These rising food costs are another reason why we think inflation rates will stay high for longer than most people realise. Not only is the monetary inflation of a vastly increased global currency supply being felt, but there are also shortages exacerbating the currency increases.
Beware Government Numbers – Usually Worse Than They Appear
We also need to bear in mind that government numbers are often worse than they appear. Adjustments of all kinds smooth out bad numbers. Here’s some info on the US inflation numbers that came out this week higher than expected. But it seems not as high as they could have been…
David Brady tweeted before the latest US inflation numbers that:
“US revised its 2022 #CPI data higher. Dec is now 0.1% m-o-m not -0.1% as first reported, Nov 0.2% instead of 0.1%, and Oct 0.5% not 0.4%.
This just makes it easier for y-o-y comparisons to look even better and Jan’s monthly change (out tomorrow) lower than it would have been.”
Then sure enough higher than expected US inflation data were released the next day…
“…US consumer prices rose 6.4 per cent year on year in January — a slight slowdown from the previous month but higher than economists had expected.
Annual core inflation, which strips out volatile food and energy prices, was also slightly above expectations at 5.6 per cent, down from 5.7 per cent in December. Prices rose 0.4 per cent month on month.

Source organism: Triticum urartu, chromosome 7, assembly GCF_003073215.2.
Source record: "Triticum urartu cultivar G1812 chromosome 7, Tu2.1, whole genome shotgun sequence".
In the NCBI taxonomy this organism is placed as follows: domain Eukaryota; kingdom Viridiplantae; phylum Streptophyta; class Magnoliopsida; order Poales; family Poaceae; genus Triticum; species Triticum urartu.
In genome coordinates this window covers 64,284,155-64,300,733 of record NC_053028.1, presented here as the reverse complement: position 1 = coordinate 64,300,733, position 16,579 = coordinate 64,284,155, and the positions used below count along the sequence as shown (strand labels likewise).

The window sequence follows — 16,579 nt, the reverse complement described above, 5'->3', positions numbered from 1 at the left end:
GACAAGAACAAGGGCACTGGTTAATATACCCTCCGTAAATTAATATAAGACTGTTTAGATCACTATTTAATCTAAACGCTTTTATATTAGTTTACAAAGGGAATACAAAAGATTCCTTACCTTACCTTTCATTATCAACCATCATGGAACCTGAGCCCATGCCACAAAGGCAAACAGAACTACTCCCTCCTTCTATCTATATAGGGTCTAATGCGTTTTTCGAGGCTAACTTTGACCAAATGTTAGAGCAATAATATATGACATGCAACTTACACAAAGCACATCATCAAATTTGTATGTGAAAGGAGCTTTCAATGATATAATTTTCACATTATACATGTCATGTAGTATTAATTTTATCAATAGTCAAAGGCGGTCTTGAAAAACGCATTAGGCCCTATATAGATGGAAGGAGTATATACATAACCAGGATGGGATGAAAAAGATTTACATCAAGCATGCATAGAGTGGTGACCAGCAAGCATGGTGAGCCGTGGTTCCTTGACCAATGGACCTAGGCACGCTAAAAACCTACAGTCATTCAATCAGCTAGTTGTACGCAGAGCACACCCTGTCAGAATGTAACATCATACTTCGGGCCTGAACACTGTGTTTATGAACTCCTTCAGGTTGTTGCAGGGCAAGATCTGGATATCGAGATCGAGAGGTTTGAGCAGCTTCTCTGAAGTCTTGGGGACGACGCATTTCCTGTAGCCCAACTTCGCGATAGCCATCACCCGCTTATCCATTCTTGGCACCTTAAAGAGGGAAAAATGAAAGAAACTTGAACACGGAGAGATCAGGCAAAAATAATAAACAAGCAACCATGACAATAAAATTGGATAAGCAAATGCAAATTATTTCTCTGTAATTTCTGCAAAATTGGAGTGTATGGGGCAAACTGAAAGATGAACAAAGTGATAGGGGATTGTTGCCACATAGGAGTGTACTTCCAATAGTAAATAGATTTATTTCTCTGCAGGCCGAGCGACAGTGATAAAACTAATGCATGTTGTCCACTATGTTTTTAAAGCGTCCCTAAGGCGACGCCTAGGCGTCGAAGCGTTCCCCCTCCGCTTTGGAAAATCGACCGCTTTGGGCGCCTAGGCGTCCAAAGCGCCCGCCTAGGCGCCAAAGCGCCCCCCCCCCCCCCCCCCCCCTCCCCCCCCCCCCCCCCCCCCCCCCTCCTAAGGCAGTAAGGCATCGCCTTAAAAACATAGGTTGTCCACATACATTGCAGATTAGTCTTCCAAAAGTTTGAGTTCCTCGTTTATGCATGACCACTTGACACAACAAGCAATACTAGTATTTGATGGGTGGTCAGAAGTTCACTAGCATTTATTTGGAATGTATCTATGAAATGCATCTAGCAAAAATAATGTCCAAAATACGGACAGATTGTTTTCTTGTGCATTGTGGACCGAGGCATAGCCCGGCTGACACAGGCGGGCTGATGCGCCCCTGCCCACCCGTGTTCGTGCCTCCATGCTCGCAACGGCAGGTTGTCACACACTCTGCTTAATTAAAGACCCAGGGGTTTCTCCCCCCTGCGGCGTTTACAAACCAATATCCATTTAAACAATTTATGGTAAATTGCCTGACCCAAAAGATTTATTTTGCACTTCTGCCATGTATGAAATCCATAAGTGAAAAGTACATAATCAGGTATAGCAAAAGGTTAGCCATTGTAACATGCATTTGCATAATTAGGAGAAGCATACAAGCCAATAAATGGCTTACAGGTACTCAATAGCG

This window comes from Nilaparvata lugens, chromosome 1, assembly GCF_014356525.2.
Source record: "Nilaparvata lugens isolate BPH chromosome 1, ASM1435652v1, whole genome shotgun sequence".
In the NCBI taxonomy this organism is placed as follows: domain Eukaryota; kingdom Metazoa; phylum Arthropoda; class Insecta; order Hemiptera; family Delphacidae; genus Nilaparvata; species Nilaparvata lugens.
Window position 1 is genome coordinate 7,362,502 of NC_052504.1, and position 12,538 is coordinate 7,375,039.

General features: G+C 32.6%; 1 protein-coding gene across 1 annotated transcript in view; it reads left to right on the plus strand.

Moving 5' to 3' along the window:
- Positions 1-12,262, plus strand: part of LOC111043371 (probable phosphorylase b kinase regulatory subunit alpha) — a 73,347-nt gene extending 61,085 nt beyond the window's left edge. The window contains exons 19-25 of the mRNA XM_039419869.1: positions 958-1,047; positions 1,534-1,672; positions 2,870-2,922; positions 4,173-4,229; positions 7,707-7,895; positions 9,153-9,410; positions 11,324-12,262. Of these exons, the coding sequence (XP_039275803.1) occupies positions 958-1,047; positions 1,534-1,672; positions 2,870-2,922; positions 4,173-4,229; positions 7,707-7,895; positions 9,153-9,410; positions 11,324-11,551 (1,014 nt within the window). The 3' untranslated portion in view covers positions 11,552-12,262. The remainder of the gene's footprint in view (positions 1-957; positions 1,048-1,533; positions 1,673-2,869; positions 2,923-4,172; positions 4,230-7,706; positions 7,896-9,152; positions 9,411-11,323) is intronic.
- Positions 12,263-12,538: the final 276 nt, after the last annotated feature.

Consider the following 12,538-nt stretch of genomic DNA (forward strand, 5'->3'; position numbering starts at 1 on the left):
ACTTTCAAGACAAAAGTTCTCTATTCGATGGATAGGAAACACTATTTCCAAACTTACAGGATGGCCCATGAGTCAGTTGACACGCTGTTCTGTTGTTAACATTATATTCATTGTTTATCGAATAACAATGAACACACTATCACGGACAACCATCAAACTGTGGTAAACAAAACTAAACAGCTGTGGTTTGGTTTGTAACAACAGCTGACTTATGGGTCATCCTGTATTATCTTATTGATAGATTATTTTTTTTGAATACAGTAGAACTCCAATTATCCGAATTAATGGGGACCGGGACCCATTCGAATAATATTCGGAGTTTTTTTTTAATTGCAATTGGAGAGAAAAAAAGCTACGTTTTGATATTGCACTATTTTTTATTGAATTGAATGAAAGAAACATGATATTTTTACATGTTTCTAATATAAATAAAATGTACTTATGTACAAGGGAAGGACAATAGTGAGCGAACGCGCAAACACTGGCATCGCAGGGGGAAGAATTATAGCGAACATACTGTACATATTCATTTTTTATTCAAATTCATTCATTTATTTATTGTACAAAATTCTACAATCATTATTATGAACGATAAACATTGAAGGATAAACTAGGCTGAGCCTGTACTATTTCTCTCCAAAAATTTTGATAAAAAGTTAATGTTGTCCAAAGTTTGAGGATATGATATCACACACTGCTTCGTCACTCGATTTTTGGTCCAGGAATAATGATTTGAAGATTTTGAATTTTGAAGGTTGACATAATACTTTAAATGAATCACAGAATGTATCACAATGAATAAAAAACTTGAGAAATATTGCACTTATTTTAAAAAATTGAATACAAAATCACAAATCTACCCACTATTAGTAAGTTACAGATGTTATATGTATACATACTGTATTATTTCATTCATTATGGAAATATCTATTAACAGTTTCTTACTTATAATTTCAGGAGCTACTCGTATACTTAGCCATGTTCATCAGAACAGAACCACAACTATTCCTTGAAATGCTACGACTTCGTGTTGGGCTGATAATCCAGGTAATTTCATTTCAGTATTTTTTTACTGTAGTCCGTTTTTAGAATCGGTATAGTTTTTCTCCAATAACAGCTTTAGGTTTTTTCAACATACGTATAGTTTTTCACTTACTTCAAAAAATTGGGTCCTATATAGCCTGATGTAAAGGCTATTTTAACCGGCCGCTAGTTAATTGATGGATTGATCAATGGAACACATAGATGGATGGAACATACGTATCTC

The high numbers renewed concerns that stubbornly high inflation would push the Federal Reserve to raise rates higher than the market expected, as chair Jay Powell warned last week.”
Another twitter user points out that the difference could have been even greater:
“If they used the old method, inflation would’ve been reported as much higher
“This is absolutely amazing.
They posted both the “old” calculation and their “new” one as of this month.
Amazingly, the rate of inflation fell dramatically with the “new and improved” methodology.
I’m about ready to give up…”
Grant Williams commented that:
“It’s much easier to massage the data in the Tik Tok era when nobody’s really looking too hard at anything…”
So, in the months ahead, when the reports come out that inflation is expected to fall here in NZ, bear the above in mind. We all likely already know that in real life the numbers are worse than reported.
Unfortunately things are likely to get worse on the cost of living front before they get better.
Make sure you prepare accordingly with assets that hold their value to protect you and your family.
Grab some gold and silver for protection and peace of mind.
Get a quote on gold or silver products:
- Email: email@example.com
- Phone: 0800 888 GOLD ( 0800 888 465 ) (or +64 9 2813898)
- or Shop Online with indicative pricing